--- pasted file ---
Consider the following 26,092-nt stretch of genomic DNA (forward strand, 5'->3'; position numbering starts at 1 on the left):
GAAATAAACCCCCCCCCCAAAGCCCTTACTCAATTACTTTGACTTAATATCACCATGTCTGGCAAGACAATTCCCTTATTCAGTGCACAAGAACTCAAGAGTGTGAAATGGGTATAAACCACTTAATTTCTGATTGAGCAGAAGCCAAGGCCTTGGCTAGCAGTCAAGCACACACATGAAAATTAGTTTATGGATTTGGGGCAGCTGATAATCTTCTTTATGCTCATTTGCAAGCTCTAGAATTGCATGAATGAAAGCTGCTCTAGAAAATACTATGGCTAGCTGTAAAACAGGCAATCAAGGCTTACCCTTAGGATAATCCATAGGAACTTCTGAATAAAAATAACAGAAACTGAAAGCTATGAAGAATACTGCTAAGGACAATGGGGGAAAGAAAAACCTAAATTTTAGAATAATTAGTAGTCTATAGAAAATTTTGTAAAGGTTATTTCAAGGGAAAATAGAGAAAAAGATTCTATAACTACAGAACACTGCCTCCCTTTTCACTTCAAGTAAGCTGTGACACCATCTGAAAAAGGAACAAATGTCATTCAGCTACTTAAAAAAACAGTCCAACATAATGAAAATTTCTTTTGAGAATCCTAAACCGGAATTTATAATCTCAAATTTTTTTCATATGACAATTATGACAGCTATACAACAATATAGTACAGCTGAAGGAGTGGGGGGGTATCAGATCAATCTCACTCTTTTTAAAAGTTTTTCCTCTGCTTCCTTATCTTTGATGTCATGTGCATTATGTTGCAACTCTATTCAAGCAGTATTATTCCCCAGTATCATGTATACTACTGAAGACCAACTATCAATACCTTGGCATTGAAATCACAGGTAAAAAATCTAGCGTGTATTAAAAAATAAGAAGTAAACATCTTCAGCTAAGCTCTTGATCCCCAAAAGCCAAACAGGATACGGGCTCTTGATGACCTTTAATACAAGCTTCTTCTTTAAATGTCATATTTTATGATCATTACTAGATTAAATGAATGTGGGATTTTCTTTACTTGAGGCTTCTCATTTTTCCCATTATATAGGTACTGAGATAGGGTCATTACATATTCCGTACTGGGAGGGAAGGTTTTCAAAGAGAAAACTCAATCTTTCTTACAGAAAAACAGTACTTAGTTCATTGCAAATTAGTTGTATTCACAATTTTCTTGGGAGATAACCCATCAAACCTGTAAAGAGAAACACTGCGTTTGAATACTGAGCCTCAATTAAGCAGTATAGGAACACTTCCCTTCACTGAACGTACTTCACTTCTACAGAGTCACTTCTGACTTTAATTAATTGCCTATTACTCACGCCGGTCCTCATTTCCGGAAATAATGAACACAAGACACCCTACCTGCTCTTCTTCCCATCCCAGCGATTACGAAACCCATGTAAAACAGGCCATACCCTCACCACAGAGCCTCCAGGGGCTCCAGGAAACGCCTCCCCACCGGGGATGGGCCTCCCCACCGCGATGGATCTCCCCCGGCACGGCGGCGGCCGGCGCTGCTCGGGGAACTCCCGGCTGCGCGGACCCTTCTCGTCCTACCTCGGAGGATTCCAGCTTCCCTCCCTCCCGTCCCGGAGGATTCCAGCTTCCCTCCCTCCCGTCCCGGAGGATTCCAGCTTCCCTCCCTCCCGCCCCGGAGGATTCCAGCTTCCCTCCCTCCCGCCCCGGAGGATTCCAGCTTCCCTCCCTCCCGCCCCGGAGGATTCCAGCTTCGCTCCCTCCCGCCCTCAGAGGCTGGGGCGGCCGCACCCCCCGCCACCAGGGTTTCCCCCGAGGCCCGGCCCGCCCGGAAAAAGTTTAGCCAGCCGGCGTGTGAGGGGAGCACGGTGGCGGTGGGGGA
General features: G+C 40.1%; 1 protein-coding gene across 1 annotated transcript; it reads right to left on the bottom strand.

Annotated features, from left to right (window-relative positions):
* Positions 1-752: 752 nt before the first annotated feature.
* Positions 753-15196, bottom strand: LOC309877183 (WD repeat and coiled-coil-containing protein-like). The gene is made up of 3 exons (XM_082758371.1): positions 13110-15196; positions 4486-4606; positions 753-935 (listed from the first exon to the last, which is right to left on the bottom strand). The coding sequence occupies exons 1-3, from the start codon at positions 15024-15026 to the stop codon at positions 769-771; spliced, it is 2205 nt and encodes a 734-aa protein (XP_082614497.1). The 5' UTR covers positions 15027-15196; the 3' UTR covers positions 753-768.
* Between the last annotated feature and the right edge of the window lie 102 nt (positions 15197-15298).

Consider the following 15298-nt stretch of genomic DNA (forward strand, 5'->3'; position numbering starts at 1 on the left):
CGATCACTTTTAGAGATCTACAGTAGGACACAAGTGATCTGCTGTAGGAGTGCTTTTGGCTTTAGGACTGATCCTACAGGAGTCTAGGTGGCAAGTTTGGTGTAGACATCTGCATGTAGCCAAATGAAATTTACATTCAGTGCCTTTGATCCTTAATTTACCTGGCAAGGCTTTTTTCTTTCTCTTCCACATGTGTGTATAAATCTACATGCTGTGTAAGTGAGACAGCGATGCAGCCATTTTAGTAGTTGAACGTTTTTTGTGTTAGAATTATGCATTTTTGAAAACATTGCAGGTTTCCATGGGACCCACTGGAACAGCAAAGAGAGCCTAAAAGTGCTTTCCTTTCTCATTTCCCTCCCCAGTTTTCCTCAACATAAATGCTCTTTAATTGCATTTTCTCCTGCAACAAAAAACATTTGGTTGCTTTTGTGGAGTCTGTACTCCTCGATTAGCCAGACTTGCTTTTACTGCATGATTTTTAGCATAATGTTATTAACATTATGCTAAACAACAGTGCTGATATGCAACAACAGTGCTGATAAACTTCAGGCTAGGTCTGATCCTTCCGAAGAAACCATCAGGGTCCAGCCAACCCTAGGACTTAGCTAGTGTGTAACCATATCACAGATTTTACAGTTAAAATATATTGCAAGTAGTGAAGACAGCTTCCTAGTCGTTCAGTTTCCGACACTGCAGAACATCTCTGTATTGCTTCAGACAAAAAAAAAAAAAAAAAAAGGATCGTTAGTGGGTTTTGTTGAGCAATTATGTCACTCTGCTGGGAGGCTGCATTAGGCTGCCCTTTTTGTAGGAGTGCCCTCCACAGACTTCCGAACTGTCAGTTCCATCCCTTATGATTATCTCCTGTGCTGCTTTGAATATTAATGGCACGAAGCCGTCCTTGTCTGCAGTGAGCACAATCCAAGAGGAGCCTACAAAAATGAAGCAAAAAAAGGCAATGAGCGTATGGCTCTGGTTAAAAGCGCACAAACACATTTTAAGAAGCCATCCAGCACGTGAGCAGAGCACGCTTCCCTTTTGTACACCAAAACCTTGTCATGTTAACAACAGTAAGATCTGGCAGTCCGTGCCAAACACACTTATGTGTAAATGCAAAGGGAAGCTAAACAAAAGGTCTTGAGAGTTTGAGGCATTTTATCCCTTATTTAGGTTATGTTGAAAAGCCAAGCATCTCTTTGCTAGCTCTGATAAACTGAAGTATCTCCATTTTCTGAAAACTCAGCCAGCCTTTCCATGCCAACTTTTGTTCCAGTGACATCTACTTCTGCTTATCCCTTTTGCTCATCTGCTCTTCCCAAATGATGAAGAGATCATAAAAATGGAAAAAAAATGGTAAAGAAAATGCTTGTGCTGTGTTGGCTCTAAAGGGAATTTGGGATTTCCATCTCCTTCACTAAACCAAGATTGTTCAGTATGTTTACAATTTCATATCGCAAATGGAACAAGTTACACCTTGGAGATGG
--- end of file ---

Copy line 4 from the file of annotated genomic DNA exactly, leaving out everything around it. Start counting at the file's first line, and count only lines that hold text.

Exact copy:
Annotated features, from left to right (window-relative positions):